So has the initiative evolved rapidly?
Yes, along with the number of people involved. Very soon after the launch, other volunteers joined us. From four, we went to eight. We then created a small discussion group via the Slack app. At the same time, the number of patients increased at very high speed and it was therefore no longer possible to obtain information on these cases in a granular manner. Instead, we chose to collect data to not describe in detail the profiles of those affected, but to track the number of people affected by the disease by region and day. We trained together and pooled our work to achieve something solid. By March 8, there were twelve of us on the Slack to consolidate this data. And then, without knowing how, two or three days later, we found almost 450 “data guys” on the Slack, all ready to help! This immediately led to the creation of two data dashboards which enabled us to follow the evolution of the Covid-19. Today, the group continues to grow and we have to be over 900 volunteers. This leads to the development of many projects.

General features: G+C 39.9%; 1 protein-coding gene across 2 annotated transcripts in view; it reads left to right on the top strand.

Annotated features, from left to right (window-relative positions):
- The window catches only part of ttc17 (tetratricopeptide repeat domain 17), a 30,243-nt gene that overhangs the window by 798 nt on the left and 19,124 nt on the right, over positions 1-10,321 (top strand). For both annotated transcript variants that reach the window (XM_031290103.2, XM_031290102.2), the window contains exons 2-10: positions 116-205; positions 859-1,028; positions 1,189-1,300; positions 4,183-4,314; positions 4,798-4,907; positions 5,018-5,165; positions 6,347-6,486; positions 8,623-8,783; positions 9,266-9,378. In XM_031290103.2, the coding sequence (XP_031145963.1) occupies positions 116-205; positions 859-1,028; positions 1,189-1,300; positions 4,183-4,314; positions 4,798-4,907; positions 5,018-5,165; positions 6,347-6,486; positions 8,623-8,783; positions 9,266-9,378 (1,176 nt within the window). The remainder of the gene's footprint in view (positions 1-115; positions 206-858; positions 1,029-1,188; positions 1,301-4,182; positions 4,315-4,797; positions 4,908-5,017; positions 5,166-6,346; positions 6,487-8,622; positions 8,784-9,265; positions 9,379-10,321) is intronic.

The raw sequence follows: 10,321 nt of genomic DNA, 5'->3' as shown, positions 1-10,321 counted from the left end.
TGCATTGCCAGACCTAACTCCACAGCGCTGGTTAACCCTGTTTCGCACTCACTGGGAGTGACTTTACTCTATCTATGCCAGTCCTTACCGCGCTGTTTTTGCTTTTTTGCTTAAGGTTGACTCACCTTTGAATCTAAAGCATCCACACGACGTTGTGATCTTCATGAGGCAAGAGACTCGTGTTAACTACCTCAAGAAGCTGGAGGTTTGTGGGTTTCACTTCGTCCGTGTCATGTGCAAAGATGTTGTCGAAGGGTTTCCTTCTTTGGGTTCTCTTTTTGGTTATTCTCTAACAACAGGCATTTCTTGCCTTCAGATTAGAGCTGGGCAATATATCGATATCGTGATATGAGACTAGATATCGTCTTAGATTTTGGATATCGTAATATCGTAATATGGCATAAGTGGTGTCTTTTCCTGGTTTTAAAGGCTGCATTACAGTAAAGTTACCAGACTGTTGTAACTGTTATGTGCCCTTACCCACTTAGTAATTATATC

In addition to mapping the pandemic, what kind of projects are carried out?
We soon came into contact with state institutions, for example through people from Etalab, the organization whose primary mission is to digitize public institutions. We also approached the Directorate-General for Health (DGS) to understand what data it collected and sent to Santé publique France (French Public Health). Then there was some lobbying to make that data public so that we could work on it and compare it with the data we had put together. Alexis then spoke with epidemiologists and doctors to understand the needs. All this made it possible to launch new projects, mainly prediction projects. This concerns the prediction of the number of ICU beds in regions, the prediction of the epidemiological peak per department, the prediction of the number of masks, gels and people needed, the prediction of the number of real and cases tested, etc.